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cleaning switching noise

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dark

Member
Hi Board,

I have a tight spec, need to filter DC/DC for MCU and analog sections . should I slightly increase the O/P voltage of my converter (say 5.2V) and then CLC /RC filter it is this enough rejection for MCU or analog circuits . I couldnt use Linear regulator instead as it would dissipate good amount of heat.

Can you help me with How do clean powersupply when power is derived directly for DC converter

-D
 

dougy83

Well-Known Member
An RC filter with a large C is likely all you need to filter out the DC/DC hash. Use a C with a low ESR (tantalum, ceramic, special low ESR electro.s) as this will be the main cause of propagated ripple. Of course the resistor will drop voltage proportional to current; but this is unlikely an issue.


I have a tight spec, need to filter DC/DC for MCU and analog sections .
So where's this spec? If you can state converter ripple, voltage, desired ripple (filtered), output current, output voltage tolerance (filtered), the actual values can be calculated.
 

dark

Member
An RC filter with a large C is likely all you need to filter out the DC/DC hash. Use a C with a low ESR (tantalum, ceramic, special low ESR electro.s) as this will be the main cause of propagated ripple. Of course the resistor will drop voltage proportional to current; but this is unlikely an issue.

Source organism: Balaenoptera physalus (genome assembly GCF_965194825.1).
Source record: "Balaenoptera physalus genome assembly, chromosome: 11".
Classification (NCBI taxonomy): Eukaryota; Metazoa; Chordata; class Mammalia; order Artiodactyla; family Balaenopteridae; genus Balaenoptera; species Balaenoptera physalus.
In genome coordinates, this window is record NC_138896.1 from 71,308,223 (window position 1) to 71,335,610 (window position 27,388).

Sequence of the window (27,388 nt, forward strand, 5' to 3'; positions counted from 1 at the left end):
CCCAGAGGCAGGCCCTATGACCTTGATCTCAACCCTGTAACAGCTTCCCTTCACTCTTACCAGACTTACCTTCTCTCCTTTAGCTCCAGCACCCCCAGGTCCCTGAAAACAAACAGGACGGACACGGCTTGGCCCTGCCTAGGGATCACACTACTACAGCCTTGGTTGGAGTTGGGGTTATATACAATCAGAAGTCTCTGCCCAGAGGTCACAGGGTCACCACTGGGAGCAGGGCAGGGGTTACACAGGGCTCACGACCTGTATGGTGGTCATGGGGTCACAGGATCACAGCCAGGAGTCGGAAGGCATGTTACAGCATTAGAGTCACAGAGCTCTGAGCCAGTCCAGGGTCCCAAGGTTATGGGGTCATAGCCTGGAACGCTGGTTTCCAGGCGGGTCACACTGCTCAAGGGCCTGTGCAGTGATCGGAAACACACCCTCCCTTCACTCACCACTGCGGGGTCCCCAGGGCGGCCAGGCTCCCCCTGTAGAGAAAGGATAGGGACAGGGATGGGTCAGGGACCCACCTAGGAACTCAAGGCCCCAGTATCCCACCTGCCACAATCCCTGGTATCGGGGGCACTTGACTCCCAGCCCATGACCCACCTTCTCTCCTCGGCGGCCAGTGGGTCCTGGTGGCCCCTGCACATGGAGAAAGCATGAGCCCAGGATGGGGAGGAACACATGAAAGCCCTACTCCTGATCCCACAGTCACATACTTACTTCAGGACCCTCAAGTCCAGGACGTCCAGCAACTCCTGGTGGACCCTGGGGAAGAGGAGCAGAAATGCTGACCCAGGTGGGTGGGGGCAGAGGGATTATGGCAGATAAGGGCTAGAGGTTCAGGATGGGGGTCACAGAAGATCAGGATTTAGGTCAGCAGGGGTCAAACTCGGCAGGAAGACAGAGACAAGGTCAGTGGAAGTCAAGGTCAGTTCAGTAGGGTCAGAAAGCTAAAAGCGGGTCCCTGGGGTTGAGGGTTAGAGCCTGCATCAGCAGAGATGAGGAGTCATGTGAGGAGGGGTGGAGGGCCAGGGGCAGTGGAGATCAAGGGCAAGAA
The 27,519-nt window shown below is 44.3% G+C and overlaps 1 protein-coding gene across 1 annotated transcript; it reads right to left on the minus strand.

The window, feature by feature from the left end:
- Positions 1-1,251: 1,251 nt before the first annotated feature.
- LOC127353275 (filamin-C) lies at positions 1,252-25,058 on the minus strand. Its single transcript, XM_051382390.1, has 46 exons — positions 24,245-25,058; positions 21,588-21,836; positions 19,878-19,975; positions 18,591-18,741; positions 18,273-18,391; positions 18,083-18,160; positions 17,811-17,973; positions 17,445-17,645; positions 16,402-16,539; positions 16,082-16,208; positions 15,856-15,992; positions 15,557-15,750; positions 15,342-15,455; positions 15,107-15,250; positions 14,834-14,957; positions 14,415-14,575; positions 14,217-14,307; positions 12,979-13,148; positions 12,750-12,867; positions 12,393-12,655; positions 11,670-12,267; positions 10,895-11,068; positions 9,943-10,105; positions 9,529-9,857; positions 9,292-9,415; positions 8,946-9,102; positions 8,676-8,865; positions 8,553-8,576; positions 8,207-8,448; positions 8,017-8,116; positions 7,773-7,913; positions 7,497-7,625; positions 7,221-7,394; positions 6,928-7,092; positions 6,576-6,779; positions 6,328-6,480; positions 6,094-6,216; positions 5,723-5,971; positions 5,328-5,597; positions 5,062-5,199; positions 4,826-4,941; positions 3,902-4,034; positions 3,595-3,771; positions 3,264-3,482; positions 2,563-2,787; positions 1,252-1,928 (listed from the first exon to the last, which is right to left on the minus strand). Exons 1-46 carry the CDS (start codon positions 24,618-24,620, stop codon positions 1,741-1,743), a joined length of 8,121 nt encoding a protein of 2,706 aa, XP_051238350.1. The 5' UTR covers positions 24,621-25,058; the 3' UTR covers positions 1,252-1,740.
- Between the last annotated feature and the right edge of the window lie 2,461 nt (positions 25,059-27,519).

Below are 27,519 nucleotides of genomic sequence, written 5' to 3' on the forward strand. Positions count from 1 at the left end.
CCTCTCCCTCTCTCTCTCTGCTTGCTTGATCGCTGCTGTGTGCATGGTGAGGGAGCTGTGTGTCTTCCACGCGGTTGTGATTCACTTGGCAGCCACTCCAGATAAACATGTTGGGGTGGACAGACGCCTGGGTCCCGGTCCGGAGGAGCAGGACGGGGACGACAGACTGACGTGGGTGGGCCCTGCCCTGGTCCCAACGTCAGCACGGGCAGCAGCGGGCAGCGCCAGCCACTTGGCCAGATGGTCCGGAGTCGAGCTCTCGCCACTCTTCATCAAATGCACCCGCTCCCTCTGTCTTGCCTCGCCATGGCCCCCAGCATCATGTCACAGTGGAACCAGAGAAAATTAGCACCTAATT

So where's this spec? If you can state converter ripple, voltage, desired ripple (filtered), output current, output voltage tolerance (filtered), the actual values can be calculated.

Hi,

The switching freq is 330KHz , accuracy is 2% , 150mV ripple , Output 5V@1Amp . Should the voltage at output be trimmed (+-15%)to higher side and then accomodate LC or RC drops .

Thanks
 

dougy83

Well-Known Member
Hi,

The switching freq is 330KHz , accuracy is 2% , 150mV ripple , Output 5V@1Amp . Should the voltage at output be trimmed (+-15%)to higher side and then accomodate LC or RC drops .

Thanks

2% acc is the converter acc I take it. Well, you haven't specified an output ripple so what do you want? Anyway, the example below should give you an idea.

1 Amp (pretty high for an MCU) is going to be better filtered with an LC than an RC. For 5V/1A 150mV ripple in, L = 10uH + 0.05R, C = 47uF + 0.08R gives output of 4.95V with <1mV ripple.
 

Electronworks

New Member
An LC circuit is a cheap way of doing it. You can get linear regs with very low dropout (200mV at 1A), so this would keep the heat down and you also get a specified output noise and power supply rejection ratio, so you can determine what your output is going to look like.

I am not sure what your system looks like, but do the MCU and analogue sit on the same rail? Can't you provide the high current rail for your MCU from a dc/dc (as micros tend to be less sensitive to supply noise) and provide the sensitive analogue rail using a dc/dc + LDO or straight LDO?

Just a thought to consider...
 

Blueteeth

Well-Known Member
Electron works hit the nail on the head here...an LDO.

I have been knocking up a lot of simple switch-mode power supplies for audio recently, both boost and buck. Radiated noise can be shielded, but filtering out the ripple is probably best done with an LDO linear regulator. I use them as post-switch mode filters all the time. They can be very efficient depending on current/drop out, more-so than an RC filter.
 
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